Lessons Learned from Jack LaLanne

Jack LaLanne, the father of the modern fitness movement, died Sunday afternoon at the young age of 96. I spent the last couple of days looking at clips of his TV show, and it was quite amazing how a lot of things he was saying 50 years ago are so relevant today.

For instance, LaLanne spoke a great deal about how processed foods were against "nature's laws." Back in the 1960s, Americans didn't have to deal with "factory farms" yet, but rather the rise of "TV Dinners," which was something LaLanne spoke strongly against. However, the packaged, frozen meals were only the beginning of the end of food.

From Wikipedia:

The freezing process tends to degrade the taste of food and the meals are thus heavily processed with extra salt and fat to compensate. In addition, stabilizing the product for a long period typically means that companies will use partially hydrogenated vegetable oils for some (typically dessert) items, which are high in trans fats that can adversely affect cardiovascular health. The dinners are almost always significantly less nutritious than fresh food and are formulated to remain edible after long periods of storage, thus often requiring preservatives such as BHT. There is, however, some variability between brands.

This is something he said about shopping smart at the supermarket. The man was ahead of his time. RIP

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Food in 2011: The Nutrition Recession

Yesterday I listened to Living on Earth's Holiday Special, where they had on Firoozeh Dumas, an Iranian-American humorist, who talked about her assimilation into America's food culture. While growing up in Iran, Dumas talked about going to farmers' markets with her mother and buying food fresh.

When we moved to America, we all of a sudden discovered that there were all of these foods here that were already prepared. So, in Iran, if you opened our pantry or our refrigerator, all you found was basically raw rice or lentils, or in our refrigerator, it would be raw meat and limes. And, in America, we used to go to the grocery store and we would just buy these boxes and cans not quite sure what's in them, and try them. You know, a lot of times people go to other countries and they discover the new culture through museums, well, we were not cultivated people, so we just ate our way through America.
And eat she did. She continued on to say that she discovered Baskin Robbins, Kentucky Fried Chicken and vending machines - all things that would lead to her own childhood obesity problem.

America being a land of immigrants has prided itself for embracing the many food traditions that have been imported to these shores over the last 500 years. But in recent years, no thanks to the way the American food system is set up, many healthy ethnic foods are being erased for a more processed and packaged diet of Chicken McNuggets, KFC Double Downs and Slurpees.

With the generosity of a friendly dietitian, I attended the American Dietetic Association's Food and Nutrition Conference and Expo last November. I had the opportunity to speak to many experienced dietitians and other health professionals about this crisis in the new immigrant community. One person said that this phenomenon is part of a larger problem around food in this country - a "nutrition recession" to be precise. America is the richest country with the most resources, yet its population has the worst diet.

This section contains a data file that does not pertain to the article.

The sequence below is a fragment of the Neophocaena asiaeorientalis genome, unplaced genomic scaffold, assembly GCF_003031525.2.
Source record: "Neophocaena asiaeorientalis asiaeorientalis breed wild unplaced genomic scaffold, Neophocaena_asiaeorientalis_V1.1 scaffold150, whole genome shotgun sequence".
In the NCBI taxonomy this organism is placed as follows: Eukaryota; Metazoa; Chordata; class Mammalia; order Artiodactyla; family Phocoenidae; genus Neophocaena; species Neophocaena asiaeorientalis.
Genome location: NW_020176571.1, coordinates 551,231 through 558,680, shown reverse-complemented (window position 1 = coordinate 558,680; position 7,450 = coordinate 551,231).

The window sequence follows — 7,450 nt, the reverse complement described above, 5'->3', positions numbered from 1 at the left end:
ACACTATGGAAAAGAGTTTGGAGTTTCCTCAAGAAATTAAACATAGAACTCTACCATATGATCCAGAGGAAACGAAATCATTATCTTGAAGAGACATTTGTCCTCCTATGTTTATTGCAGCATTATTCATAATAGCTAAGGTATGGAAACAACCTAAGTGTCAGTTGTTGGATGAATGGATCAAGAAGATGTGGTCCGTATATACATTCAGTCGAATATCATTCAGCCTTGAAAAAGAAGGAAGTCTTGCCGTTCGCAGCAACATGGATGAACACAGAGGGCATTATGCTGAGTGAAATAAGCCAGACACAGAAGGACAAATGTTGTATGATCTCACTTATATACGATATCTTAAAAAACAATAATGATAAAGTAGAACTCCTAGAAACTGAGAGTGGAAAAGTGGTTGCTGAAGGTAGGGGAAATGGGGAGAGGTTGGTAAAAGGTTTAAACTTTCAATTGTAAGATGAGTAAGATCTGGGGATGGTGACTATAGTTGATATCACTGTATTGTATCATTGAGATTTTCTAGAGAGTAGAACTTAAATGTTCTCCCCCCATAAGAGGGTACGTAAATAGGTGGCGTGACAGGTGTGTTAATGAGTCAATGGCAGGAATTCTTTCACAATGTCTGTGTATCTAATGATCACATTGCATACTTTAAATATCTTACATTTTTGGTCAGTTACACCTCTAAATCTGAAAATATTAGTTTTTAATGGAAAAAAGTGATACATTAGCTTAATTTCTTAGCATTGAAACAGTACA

Also at the conference. Peter Menzel and Faith D'Aluisio, authors of the new book "What I Eat: Around the World in 80 Diets," were on hand to discuss what in the world - literally - is happening to the global feast. And it seems like some other countries are unfortunately catching up to America's food system.

"Traditional foods are being replaced by processed foods," said Menzel. "Add on the lack of physical activity, obesity is becoming a global problem."

D'Aluisio said that unlike processed foods, "people who cook traditional foods know exactly what they eat and the exact measurements for ingredients in their meals. Subsistence farmers in the developing world tend to be in better physical shape because of the hard labor involved with their work and their diets generally comprise of foods they grow."

One workshop I attended highlighted this problem within the Hispanic community. The presenter used real life examples of two middle-aged, Hispanic men - one upper middle class real estate agent from Arizona and a poor corn farmer from Tijuana. The real estate agent owned his own business, was married with two kids and lived outside of Phoenix. However, the man and his family were all obese from eating fast foods two times a day and virtually no physical activity.

Across the border, the corn farmer lived in a rented, three-room apartment with his wife, mother and six children. The man, his wife and the mother were all thin because they work the farm all day and only eat what they grew. However, the children are starting to gain weight because of their desire to eat American foods. Also, because of NAFTA, over the last 15 years the farmer has found it more expensive to buy fresh food from his own country on his meager wage, and has been forced to purchase the cheaper brands from America. He is now thinking about immigrating with his family to America since the need for corn farming in his country has become scarce.

"America drives what we put on our dinner plates," said the farmer.

But is this a good thing - I think not.

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